Reviews of The Last House on the Street by Diane Chamberlain

The Last House on the Street

A Novel

by Diane Chamberlain

The Last House on the Street by Diane Chamberlain X
The Last House on the Street by Diane Chamberlain
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  • First Published:
    Jan 2022, 352 pages

    Jan 2023, 368 pages


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Book Reviewed by:
Jane McCormack
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About this Book

Book Summary

A community's past sins rise to the surface in New York Times bestselling author Diane Chamberlain's The Last House on the Street when two women, a generation apart, find themselves bound by tragedy and an unsolved, decades-old mystery.


Growing up in the well-to-do town of Round Hill, North Carolina, Ellie Hockley was raised to be a certain type of proper Southern lady. Enrolled in college and all but engaged to a bank manager, Ellie isn't as committed to her expected future as her family believes. She's chosen to spend her summer break as a volunteer helping to register black voters. But as Ellie follows her ideals fighting for the civil rights of the marginalized, her scandalized parents scorn her efforts, and her neighbors reveal their prejudices. And when she loses her heart to a fellow volunteer, Ellie discovers the frightening true nature of the people living in Round Hill.


Architect Kayla Carter and her husband designed a beautiful house for themselves in Round Hill's new development, Shadow Ridge Estates. It was supposed to be a home where they could raise their three-year-old daughter and grow old together. Instead, it's the place where Kayla's husband died in an accident―a fact known to a mysterious woman who warns Kayla against moving in. The woods and lake behind the property are reputed to be haunted, and the new home has been targeted by vandals leaving threatening notes. And Kayla's neighbor Ellie Hockley is harboring long buried secrets about the dark history of the land where her house was built.

Two women. Two stories. Both on a collision course with the truth--no matter what that truth may bring to light--in Diane Chamberlain's riveting, powerful novel about the search for justice.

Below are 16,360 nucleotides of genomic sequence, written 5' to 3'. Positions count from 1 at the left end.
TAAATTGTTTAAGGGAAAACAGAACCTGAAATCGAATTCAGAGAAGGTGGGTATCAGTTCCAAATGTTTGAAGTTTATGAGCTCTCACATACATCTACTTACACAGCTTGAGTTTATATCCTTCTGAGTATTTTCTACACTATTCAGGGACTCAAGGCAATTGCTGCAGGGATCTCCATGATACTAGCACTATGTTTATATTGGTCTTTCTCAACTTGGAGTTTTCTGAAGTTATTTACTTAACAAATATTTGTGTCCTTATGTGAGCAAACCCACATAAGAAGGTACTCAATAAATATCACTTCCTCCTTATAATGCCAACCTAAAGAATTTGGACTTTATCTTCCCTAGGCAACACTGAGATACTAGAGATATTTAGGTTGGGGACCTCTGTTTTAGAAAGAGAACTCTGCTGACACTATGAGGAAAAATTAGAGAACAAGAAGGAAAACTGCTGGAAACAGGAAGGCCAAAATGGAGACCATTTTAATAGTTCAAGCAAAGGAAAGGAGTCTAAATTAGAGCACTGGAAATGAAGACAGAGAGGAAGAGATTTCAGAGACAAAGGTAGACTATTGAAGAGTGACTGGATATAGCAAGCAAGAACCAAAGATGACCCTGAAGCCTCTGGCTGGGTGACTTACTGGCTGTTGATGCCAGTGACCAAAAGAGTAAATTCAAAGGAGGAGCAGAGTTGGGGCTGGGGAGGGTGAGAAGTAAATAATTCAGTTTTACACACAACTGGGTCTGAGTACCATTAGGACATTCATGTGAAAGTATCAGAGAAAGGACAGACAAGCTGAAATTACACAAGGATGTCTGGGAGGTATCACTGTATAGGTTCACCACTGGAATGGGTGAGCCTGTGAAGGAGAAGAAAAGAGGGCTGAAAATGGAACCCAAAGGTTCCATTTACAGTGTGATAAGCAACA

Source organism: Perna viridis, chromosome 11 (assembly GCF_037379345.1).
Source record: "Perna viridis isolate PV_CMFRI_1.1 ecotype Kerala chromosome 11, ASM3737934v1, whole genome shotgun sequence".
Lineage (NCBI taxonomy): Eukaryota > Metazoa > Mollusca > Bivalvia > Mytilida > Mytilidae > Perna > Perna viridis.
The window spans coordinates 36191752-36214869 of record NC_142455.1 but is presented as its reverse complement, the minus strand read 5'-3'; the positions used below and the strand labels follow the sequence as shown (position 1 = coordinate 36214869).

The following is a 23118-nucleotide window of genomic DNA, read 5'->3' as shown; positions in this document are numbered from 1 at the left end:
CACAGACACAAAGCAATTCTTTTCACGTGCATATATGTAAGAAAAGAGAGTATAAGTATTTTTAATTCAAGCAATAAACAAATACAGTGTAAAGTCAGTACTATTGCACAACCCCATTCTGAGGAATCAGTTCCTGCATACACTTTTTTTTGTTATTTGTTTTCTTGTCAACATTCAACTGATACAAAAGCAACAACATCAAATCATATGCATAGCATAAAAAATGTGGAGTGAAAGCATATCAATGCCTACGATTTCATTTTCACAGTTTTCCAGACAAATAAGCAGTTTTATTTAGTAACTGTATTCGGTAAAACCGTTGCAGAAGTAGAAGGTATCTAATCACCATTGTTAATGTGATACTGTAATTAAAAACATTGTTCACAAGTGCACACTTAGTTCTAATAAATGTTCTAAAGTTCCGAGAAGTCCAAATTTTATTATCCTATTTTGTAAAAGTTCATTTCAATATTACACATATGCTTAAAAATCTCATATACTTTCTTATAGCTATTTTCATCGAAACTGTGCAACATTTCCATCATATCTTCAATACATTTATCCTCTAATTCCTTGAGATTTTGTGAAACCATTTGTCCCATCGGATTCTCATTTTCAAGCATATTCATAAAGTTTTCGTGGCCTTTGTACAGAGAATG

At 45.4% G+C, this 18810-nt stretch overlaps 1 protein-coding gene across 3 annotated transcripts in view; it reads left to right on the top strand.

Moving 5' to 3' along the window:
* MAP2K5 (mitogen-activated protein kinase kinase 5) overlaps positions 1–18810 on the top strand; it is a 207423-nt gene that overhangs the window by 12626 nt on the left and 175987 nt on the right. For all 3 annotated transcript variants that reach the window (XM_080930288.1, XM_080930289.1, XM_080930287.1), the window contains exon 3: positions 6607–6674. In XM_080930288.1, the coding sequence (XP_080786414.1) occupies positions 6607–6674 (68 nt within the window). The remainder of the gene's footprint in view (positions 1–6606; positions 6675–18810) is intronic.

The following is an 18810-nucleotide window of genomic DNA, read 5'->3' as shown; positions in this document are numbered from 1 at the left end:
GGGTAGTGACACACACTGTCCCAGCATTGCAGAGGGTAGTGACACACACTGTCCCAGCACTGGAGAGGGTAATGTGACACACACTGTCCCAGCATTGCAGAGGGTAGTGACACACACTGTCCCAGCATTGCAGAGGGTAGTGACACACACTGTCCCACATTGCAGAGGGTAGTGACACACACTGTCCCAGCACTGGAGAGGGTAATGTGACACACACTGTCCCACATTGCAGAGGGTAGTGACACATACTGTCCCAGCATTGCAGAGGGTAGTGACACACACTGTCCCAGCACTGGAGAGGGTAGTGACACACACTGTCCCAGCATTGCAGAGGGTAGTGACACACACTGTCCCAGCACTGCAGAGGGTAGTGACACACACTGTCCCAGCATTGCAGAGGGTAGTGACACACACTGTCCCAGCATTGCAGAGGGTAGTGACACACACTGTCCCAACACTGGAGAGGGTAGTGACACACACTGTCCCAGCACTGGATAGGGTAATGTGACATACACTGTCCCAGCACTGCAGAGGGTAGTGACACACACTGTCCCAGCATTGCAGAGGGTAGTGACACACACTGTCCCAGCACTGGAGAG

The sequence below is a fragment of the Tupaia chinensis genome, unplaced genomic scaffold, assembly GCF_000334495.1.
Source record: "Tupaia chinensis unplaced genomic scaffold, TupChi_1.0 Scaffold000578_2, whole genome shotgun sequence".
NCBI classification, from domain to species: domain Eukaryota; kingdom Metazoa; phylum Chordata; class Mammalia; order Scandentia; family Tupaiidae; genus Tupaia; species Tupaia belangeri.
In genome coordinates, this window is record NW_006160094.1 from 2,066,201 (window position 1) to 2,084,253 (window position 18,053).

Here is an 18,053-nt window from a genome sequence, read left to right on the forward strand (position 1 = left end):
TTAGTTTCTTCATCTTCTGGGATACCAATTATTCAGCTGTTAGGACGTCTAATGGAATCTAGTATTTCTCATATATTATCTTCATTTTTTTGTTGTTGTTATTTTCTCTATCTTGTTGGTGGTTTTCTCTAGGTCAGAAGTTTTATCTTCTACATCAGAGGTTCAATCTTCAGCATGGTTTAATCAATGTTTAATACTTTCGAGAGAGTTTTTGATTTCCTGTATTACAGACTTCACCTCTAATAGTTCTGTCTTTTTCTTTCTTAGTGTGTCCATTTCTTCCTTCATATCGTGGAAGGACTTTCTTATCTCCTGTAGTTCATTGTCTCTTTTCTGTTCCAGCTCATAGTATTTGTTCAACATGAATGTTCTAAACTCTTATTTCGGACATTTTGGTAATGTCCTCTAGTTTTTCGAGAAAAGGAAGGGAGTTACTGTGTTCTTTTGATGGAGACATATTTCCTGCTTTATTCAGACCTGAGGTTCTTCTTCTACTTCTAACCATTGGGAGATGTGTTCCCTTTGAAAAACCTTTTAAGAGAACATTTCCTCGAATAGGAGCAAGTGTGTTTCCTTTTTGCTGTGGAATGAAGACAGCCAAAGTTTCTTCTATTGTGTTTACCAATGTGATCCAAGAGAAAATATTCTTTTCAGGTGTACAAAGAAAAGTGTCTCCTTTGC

Chapter 1



I'm in the middle of a call with a contractor when Natalie, our new administrative assistant, pokes her head into my office. I put the call on hold.

"This woman is in the foyer and she says she has an eleven o'clock appointment with you, but I don't have her on your calendar." She looks worried, as though afraid she's already screwed up. "Ann Smith?"

The name is unfamiliar. "I don't have any appointments today," I say, glancing at the time on my phone. Eleven-oh-five. I should see the woman in case the screwup is on my end. I've only been back to work a couple of weeks and don't completely trust myself to think straight yet. "You can send her in."

A woman appears at my open office door as I wrap up my call and get to my feet. She's not at all my usual client—those thirty- or forty-somethings who've amassed enough money to build the home of their dreams. No, Ann Smith looks closer to sixty-five or seventy, though she appears to be fighting her age with vivid red ...

Please be aware that this discussion guide will contain spoilers!
  1. The novel alternates between Ellie's perspective in 1965 and Kayla's perspective in 2010. How did the alternating timelines and voices impact your reading experience? Was there one perspective that you connected with more than the other?
  2. In chapter 2, Ellie says "There are moments in life when you suddenly see your future and it's not at all what you expected." That statement resonates with the rest of Ellie's life. Can you describe a situation where this statement resonated with you?
  3. The Last House on the Street touches upon several national current events in each timeline, for example: LBJ passing the Voting Rights Act in the 1965 timeline and the presidency of Barack Obama in 2010. How did reflecting upon the events in each ...
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BookBrowse Review